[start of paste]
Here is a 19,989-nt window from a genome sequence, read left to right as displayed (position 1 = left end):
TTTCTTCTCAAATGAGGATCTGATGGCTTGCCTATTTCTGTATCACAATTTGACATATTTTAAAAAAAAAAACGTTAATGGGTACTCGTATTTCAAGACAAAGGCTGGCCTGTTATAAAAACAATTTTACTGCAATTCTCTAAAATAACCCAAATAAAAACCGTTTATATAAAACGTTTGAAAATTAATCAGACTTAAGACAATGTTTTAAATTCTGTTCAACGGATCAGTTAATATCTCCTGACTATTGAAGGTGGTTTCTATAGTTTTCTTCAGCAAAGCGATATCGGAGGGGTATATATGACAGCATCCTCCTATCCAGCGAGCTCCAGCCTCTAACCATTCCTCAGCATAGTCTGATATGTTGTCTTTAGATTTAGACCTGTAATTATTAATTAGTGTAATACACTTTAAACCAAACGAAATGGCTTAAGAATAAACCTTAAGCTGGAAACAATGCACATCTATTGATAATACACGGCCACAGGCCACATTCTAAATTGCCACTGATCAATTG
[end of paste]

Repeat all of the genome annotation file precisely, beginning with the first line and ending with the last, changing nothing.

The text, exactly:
Here is a 19,989-nt window from a genome sequence, read left to right as displayed (position 1 = left end):
TTTCTTCTCAAATGAGGATCTGATGGCTTGCCTATTTCTGTATCACAATTTGACATATTTTAAAAAAAAAAACGTTAATGGGTACTCGTATTTCAAGACAAAGGCTGGCCTGTTATAAAAACAATTTTACTGCAATTCTCTAAAATAACCCAAATAAAAACCGTTTATATAAAACGTTTGAAAATTAATCAGACTTAAGACAATGTTTTAAATTCTGTTCAACGGATCAGTTAATATCTCCTGACTATTGAAGGTGGTTTCTATAGTTTTCTTCAGCAAAGCGATATCGGAGGGGTATATATGACAGCATCCTCCTATCCAGCGAGCTCCAGCCTCTAACCATTCCTCAGCATAGTCTGATATGTTGTCTTTAGATTTAGACCTGTAATTATTAATTAGTGTAATACACTTTAAACCAAACGAAATGGCTTAAGAATAAACCTTAAGCTGGAAACAATGCACATCTATTGATAATACACGGCCACAGGCCACATTCTAAATTGCCACTGATCAATTG